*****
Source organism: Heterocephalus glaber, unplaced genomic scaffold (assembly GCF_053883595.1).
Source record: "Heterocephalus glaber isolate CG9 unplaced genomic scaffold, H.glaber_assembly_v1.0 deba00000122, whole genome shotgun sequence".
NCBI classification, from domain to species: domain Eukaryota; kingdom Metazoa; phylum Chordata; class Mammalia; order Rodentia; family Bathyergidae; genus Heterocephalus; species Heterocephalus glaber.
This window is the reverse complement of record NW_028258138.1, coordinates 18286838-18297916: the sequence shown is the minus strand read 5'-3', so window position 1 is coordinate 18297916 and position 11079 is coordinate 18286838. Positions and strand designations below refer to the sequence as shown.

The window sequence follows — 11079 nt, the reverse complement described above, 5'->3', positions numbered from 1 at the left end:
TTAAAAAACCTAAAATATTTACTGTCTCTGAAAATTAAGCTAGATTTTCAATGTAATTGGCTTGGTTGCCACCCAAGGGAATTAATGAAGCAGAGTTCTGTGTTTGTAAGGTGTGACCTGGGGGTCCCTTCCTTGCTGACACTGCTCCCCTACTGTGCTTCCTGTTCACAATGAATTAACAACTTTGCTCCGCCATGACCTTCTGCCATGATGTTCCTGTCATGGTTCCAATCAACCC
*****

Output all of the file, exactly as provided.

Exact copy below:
Source organism: Heterocephalus glaber, unplaced genomic scaffold (assembly GCF_053883595.1).
Source record: "Heterocephalus glaber isolate CG9 unplaced genomic scaffold, H.glaber_assembly_v1.0 deba00000122, whole genome shotgun sequence".
NCBI classification, from domain to species: domain Eukaryota; kingdom Metazoa; phylum Chordata; class Mammalia; order Rodentia; family Bathyergidae; genus Heterocephalus; species Heterocephalus glaber.
This window is the reverse complement of record NW_028258138.1, coordinates 18286838-18297916: the sequence shown is the minus strand read 5'-3', so window position 1 is coordinate 18297916 and position 11079 is coordinate 18286838. Positions and strand designations below refer to the sequence as shown.

The window sequence follows — 11079 nt, the reverse complement described above, 5'->3', positions numbered from 1 at the left end:
TTAAAAAACCTAAAATATTTACTGTCTCTGAAAATTAAGCTAGATTTTCAATGTAATTGGCTTGGTTGCCACCCAAGGGAATTAATGAAGCAGAGTTCTGTGTTTGTAAGGTGTGACCTGGGGGTCCCTTCCTTGCTGACACTGCTCCCCTACTGTGCTTCCTGTTCACAATGAATTAACAACTTTGCTCCGCCATGACCTTCTGCCATGATGTTCCTGTCATGGTTCCAATCAACCC